While his choice of words might have been a bit caustic, his response to the backlash really gets to the point Pegg was driving at.
"In the 18 years since we wrote , this extended adolescence has been cannily co-opted by market forces, who have identified this relatively new demographic as an incredibly lucrative wellspring of consumerist potential.
The fanatical fan of the past is now just one of untold millions who enjoys what might be the most popular media franchise in the world.
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But beware false identities like "nerd." They're not just broad to the point of meaninglessness; their main function is to insidiously define your spending habits, an altogether icky proposition if you ask me.
When out pounding the beat for a spell, a policeman never knows when he might bump into a witch.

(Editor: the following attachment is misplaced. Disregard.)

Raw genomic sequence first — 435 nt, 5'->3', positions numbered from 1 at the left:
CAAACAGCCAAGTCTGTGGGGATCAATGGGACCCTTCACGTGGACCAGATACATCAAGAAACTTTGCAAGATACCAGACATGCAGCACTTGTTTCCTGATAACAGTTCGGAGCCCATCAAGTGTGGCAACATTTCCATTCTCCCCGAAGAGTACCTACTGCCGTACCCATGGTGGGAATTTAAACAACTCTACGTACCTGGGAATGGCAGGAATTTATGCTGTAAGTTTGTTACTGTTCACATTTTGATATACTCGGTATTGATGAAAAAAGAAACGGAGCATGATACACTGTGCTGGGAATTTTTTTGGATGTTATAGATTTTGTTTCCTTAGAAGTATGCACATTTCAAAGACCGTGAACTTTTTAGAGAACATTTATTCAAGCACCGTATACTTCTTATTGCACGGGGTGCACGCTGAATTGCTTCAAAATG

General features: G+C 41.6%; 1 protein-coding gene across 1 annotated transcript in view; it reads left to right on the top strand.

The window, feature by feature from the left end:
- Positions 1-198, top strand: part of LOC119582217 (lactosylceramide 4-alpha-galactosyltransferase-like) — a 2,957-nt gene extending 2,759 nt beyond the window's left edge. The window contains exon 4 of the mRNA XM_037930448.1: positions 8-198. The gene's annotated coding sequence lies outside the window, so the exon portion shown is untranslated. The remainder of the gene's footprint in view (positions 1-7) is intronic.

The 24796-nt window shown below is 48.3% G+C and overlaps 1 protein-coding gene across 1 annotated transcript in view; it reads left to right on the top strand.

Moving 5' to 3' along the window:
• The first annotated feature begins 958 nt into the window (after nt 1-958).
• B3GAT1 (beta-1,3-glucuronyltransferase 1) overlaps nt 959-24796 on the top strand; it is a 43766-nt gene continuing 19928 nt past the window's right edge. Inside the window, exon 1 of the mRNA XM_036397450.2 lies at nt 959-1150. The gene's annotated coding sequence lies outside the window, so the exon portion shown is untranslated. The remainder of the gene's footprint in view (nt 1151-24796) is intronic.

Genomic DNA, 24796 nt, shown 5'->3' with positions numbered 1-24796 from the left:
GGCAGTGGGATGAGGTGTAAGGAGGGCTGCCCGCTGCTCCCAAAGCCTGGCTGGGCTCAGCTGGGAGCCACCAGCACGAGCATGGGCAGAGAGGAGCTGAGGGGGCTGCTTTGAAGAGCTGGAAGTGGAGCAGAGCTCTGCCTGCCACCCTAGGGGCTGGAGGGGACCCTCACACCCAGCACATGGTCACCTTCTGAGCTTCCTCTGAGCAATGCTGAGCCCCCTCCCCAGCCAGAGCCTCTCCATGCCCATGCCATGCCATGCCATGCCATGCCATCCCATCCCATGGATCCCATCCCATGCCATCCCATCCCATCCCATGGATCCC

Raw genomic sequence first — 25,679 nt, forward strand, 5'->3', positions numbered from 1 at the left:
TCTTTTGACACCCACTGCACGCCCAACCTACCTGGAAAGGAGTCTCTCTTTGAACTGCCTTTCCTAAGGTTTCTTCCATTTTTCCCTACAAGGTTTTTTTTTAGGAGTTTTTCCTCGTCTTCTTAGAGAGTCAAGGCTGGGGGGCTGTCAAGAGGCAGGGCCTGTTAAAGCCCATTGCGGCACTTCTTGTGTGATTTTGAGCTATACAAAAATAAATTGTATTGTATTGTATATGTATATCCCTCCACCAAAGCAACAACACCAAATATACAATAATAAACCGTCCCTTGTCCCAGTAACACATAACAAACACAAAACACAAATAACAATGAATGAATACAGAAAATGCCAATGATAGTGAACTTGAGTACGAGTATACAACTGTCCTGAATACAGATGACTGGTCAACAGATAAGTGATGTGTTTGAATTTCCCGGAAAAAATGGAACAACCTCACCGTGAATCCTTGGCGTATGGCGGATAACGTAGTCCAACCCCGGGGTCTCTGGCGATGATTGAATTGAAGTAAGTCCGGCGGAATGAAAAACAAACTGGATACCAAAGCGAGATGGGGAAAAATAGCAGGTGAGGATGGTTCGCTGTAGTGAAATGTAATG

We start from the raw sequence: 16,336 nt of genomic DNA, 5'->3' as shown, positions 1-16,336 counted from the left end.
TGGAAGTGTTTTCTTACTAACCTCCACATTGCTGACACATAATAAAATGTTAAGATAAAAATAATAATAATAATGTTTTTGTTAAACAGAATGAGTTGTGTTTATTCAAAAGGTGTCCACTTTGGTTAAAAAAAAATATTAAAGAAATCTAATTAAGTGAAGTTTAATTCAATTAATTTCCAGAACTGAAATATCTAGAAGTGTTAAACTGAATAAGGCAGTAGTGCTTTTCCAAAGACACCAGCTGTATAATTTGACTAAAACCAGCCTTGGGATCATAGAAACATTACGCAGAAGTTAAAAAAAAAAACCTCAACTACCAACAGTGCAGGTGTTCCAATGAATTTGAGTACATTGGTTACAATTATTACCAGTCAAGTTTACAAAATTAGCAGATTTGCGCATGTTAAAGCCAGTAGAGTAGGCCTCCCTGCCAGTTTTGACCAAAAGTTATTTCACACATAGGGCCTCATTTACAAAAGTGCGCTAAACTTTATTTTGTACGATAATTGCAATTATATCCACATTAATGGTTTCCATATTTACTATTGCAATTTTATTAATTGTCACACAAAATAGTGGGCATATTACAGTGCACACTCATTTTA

What once made up the exclusive domain of nerdery has gradually filtered its way into the fabric of everyday life. Most of us carry a device in our pockets that can access an entire Internet's worth of information at any given time.
We obsess and fixate over television shows, movies, and superheroes with an intensity once reserved for comic book store regulars.
By shifting the blame from the people themselves to the market forces that drive them, Pegg--whose autobiography is titled --really highlights the insidious nature of "nerd." There's nothing wrong with escapism, of course, but anything branded with this descriptor is typically designed to placate and pacify, rather than challenge.